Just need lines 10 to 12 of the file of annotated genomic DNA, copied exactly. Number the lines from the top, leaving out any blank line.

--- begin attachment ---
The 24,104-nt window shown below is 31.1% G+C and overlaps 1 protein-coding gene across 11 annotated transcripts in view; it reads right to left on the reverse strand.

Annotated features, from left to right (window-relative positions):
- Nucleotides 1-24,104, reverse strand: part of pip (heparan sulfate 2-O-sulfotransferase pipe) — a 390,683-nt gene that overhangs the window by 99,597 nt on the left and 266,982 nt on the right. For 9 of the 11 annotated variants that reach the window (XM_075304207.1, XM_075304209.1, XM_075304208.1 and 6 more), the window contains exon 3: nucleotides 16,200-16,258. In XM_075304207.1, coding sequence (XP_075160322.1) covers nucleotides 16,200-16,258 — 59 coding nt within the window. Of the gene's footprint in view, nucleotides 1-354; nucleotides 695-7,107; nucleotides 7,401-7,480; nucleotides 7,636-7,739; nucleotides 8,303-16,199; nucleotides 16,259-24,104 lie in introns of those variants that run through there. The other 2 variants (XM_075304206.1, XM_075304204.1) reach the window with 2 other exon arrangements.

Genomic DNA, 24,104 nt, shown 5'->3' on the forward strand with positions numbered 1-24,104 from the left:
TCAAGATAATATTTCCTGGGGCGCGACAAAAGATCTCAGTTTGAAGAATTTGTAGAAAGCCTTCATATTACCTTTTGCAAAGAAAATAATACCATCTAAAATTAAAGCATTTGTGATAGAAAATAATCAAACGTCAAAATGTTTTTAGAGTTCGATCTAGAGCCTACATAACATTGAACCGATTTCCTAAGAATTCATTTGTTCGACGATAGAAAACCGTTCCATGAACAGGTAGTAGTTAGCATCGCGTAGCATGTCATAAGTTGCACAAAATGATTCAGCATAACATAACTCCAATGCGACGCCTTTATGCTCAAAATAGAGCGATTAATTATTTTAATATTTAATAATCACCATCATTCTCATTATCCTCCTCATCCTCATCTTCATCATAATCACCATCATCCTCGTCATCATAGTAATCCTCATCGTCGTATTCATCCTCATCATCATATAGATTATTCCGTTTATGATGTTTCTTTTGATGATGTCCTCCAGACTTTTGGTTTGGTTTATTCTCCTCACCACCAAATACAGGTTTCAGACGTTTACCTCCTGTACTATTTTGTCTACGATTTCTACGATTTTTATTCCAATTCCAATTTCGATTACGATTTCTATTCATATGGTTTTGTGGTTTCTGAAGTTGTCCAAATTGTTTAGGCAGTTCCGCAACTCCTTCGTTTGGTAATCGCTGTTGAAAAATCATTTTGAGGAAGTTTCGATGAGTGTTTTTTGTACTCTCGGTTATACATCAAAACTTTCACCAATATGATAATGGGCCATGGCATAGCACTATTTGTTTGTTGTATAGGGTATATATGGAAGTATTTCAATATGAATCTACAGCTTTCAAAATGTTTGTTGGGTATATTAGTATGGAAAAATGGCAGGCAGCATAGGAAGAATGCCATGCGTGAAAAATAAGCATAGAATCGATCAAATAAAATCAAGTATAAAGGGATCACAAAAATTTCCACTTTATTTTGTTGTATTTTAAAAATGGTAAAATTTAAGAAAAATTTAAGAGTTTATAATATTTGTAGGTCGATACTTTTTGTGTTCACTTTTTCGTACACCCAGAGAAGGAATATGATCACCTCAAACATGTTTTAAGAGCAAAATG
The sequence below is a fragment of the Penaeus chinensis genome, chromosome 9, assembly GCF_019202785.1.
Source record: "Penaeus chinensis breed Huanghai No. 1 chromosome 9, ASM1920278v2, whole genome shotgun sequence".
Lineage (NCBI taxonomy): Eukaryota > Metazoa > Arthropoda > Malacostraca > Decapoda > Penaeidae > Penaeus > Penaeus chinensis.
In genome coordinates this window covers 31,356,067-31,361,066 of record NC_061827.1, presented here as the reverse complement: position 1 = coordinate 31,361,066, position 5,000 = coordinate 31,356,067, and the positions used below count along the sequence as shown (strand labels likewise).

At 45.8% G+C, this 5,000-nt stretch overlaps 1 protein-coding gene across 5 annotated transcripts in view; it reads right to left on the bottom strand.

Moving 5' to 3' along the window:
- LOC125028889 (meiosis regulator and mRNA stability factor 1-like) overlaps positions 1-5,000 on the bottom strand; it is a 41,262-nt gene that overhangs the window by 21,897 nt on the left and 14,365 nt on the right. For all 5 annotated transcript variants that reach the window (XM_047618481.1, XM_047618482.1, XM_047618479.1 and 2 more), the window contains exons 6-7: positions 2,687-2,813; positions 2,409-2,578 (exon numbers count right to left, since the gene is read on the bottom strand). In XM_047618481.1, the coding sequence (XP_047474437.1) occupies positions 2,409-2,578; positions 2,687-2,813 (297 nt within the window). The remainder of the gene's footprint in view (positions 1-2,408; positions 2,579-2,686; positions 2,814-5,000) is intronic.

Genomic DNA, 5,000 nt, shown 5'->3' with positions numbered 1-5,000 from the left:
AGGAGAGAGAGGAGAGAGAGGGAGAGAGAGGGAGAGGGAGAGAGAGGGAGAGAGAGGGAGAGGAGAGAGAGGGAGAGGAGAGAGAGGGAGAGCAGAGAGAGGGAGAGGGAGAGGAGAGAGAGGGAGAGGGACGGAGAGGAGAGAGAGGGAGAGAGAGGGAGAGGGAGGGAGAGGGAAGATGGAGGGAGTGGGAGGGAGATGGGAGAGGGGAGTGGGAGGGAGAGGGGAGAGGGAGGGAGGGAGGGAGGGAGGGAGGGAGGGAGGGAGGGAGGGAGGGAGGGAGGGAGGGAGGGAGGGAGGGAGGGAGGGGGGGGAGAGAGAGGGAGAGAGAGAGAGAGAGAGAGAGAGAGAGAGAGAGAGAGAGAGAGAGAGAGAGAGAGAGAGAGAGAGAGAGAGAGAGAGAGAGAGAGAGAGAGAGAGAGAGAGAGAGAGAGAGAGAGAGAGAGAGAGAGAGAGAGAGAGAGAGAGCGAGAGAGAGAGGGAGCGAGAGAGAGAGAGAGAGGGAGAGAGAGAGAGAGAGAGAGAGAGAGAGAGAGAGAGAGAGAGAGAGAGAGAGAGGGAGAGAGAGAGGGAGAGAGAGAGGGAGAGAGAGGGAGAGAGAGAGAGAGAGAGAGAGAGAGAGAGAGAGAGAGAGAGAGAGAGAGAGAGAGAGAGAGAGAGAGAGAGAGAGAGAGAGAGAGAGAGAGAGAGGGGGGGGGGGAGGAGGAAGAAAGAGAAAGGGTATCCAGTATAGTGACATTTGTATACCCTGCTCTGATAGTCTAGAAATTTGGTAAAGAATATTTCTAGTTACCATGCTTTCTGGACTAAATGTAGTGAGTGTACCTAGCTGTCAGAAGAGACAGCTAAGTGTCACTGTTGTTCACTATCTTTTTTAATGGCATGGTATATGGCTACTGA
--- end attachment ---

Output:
At 45.8% G+C, this 5,000-nt stretch overlaps 1 protein-coding gene across 5 annotated transcripts in view; it reads right to left on the bottom strand.

Moving 5' to 3' along the window:
- LOC125028889 (meiosis regulator and mRNA stability factor 1-like) overlaps positions 1-5,000 on the bottom strand; it is a 41,262-nt gene that overhangs the window by 21,897 nt on the left and 14,365 nt on the right. For all 5 annotated transcript variants that reach the window (XM_047618481.1, XM_047618482.1, XM_047618479.1 and 2 more), the window contains exons 6-7: positions 2,687-2,813; positions 2,409-2,578 (exon numbers count right to left, since the gene is read on the bottom strand). In XM_047618481.1, the coding sequence (XP_047474437.1) occupies positions 2,409-2,578; positions 2,687-2,813 (297 nt within the window). The remainder of the gene's footprint in view (positions 1-2,408; positions 2,579-2,686; positions 2,814-5,000) is intronic.